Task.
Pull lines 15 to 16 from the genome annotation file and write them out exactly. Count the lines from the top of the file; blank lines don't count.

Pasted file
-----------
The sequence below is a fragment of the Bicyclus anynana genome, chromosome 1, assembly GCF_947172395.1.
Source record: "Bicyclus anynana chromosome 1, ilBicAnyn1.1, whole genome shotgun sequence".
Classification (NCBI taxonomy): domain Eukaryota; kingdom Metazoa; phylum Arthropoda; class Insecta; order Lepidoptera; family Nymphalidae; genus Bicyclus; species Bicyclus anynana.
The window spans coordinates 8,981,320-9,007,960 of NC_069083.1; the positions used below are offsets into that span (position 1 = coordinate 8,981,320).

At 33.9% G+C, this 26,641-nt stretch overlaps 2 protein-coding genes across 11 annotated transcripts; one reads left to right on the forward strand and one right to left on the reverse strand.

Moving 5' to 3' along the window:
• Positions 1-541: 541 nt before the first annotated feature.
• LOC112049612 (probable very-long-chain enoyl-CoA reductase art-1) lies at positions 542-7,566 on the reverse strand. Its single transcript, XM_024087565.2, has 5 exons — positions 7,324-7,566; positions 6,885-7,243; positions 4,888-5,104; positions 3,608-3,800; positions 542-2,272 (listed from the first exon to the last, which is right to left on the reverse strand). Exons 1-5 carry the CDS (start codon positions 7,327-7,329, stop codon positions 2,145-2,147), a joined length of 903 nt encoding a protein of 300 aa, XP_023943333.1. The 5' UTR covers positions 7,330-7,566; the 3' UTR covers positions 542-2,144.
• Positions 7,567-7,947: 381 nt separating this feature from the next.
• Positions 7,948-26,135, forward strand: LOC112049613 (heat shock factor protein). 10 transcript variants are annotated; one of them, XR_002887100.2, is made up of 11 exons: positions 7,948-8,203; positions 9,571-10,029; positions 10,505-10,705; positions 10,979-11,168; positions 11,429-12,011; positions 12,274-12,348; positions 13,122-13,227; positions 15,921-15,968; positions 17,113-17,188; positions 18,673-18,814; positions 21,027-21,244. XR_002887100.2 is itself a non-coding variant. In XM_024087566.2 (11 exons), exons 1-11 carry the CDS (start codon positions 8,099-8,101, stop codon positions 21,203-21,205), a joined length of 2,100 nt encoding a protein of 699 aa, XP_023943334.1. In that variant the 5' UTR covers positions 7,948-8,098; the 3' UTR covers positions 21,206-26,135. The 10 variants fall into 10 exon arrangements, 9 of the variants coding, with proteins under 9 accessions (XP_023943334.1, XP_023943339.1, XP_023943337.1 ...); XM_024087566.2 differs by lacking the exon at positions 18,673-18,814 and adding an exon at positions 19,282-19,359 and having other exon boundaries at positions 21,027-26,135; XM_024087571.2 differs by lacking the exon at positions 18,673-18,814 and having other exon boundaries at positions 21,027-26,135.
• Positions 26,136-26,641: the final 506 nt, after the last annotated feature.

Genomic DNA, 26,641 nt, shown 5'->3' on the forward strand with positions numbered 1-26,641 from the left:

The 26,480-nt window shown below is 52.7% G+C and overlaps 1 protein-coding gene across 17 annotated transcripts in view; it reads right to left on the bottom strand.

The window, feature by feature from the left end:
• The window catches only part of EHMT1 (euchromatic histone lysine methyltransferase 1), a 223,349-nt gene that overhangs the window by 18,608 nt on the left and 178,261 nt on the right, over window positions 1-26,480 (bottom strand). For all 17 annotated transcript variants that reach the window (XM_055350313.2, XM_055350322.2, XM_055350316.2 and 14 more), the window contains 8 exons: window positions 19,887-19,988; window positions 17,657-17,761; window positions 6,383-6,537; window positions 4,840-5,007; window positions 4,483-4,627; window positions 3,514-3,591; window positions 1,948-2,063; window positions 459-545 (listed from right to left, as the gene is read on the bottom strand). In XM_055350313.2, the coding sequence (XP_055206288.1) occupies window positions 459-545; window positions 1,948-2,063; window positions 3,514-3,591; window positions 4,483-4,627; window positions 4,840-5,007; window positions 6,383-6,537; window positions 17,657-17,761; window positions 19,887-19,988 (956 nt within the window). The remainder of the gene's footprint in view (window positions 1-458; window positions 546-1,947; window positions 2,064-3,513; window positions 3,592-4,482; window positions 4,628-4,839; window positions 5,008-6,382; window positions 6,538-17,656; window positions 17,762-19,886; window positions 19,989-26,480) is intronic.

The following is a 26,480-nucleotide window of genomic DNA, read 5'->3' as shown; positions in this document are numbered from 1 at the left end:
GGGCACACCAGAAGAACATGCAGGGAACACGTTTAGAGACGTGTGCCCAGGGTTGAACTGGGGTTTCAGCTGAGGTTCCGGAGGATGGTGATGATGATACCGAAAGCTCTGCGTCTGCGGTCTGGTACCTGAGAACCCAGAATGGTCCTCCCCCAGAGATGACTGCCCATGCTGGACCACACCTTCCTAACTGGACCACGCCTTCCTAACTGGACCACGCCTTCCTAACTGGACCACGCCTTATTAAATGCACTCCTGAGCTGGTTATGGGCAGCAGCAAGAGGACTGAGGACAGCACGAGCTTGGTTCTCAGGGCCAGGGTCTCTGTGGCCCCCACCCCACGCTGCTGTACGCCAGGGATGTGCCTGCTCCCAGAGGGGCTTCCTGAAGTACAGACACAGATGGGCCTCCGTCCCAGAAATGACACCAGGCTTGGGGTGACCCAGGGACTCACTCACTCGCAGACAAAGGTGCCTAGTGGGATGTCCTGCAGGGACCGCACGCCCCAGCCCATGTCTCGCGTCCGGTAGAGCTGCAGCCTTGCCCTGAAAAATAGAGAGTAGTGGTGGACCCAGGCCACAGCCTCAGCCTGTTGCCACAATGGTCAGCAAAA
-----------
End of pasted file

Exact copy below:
• The window catches only part of EHMT1 (euchromatic histone lysine methyltransferase 1), a 223,349-nt gene that overhangs the window by 18,608 nt on the left and 178,261 nt on the right, over window positions 1-26,480 (bottom strand). For all 17 annotated transcript variants that reach the window (XM_055350313.2, XM_055350322.2, XM_055350316.2 and 14 more), the window contains 8 exons: window positions 19,887-19,988; window positions 17,657-17,761; window positions 6,383-6,537; window positions 4,840-5,007; window positions 4,483-4,627; window positions 3,514-3,591; window positions 1,948-2,063; window positions 459-545 (listed from right to left, as the gene is read on the bottom strand). In XM_055350313.2, the coding sequence (XP_055206288.1) occupies window positions 459-545; window positions 1,948-2,063; window positions 3,514-3,591; window positions 4,483-4,627; window positions 4,840-5,007; window positions 6,383-6,537; window positions 17,657-17,761; window positions 19,887-19,988 (956 nt within the window). The remainder of the gene's footprint in view (window positions 1-458; window positions 546-1,947; window positions 2,064-3,513; window positions 3,592-4,482; window positions 4,628-4,839; window positions 5,008-6,382; window positions 6,538-17,656; window positions 17,762-19,886; window positions 19,989-26,480) is intronic.

The following is a 26,480-nucleotide window of genomic DNA, read 5'->3' as shown; positions in this document are numbered from 1 at the left end: